After looking at a lot of decompiled code things started to make more sense...
The STM32L100RC doesn't have AES functionality builtin, but the SPIRIT1 does so when I came across an AES implementation contained with the code I was a little surprised. This turns out to be 128-byte AES ECB and there is a default key contained within the code. There is also a key generation function, so which would be used? I'd need to look at the messages to get more of an idea.
The code is from the CycloneCrypto library which makes a lot of sense given it is intended for use with such devices. This discovery made progress much faster.
The use of ECB mode avoids the need for sharing the IV and allows for simpler keys to be used.
The default key is 30:18:8C:C6:D9:EC:F6:FB:E7:F3:F9:FC:C1:60:B0:D8
Every packet has an address byte followed by 4 control bytes. Most packets then contain 19 bytes, the first 3 of which are almost always identical. The decompiled code shows repeated use of the first 7 bytes of a packet during creation, so it now looks like
Ignoring the AES encoded bytes for the moment, this looks pretty good.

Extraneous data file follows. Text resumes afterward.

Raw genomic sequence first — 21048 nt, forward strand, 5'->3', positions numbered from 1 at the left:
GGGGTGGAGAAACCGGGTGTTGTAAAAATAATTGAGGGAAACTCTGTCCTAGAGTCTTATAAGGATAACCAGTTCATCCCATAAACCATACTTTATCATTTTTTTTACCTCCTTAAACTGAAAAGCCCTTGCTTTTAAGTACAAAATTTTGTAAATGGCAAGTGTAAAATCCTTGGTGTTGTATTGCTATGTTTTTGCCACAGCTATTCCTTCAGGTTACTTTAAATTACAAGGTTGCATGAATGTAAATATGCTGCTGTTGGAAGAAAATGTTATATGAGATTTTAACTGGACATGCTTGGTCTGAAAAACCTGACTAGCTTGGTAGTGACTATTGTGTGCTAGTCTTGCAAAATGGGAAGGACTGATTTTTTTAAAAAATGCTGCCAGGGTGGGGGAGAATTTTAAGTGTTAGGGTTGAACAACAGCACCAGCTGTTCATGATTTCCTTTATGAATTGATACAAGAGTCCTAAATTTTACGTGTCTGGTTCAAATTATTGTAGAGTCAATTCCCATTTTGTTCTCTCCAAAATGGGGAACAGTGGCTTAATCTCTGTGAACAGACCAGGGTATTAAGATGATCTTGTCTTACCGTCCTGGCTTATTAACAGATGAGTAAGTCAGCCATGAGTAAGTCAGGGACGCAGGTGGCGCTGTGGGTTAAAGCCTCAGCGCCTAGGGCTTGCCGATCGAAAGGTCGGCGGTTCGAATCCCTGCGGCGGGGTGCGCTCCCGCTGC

Looking at this, it appears that we have a sequence number at byte 4. I have observed this wrap at 0x3F and indeed the code supports this. The second byte is the address of the device sending the message (I have 3 radiators and 3 different adresses). All the above packets are regular "heartbeats". When the controller is awake we see different packets that follow the same pattern.
The 7th byte is set as the same value as the first in every packet. Armed with this, my working structure for the combined first 8 bytes (address + control bytes + 3 bytes of the payload) is,
Given the way the address byte is used and how the second byte is used by both controller and transmitter I'm inclined to think the address0 and copyAddress0 are actually more akin to command bytes.
Using the default key I decrypted the final 16 bytes with differing results.
When the "source address" is 0xfc the default key works and the decrypted bytes look like they are consistent. With 0x53 or 0xc6 the decryption fails which suggests the key needs to be generated. Again, this is supported by the decompiled code and so the next step is to figure out the key generation code.
Checking with packets sent by the controller,
The next step is to review and follow the key generation to try and generate keys so that all packets can be decrypted.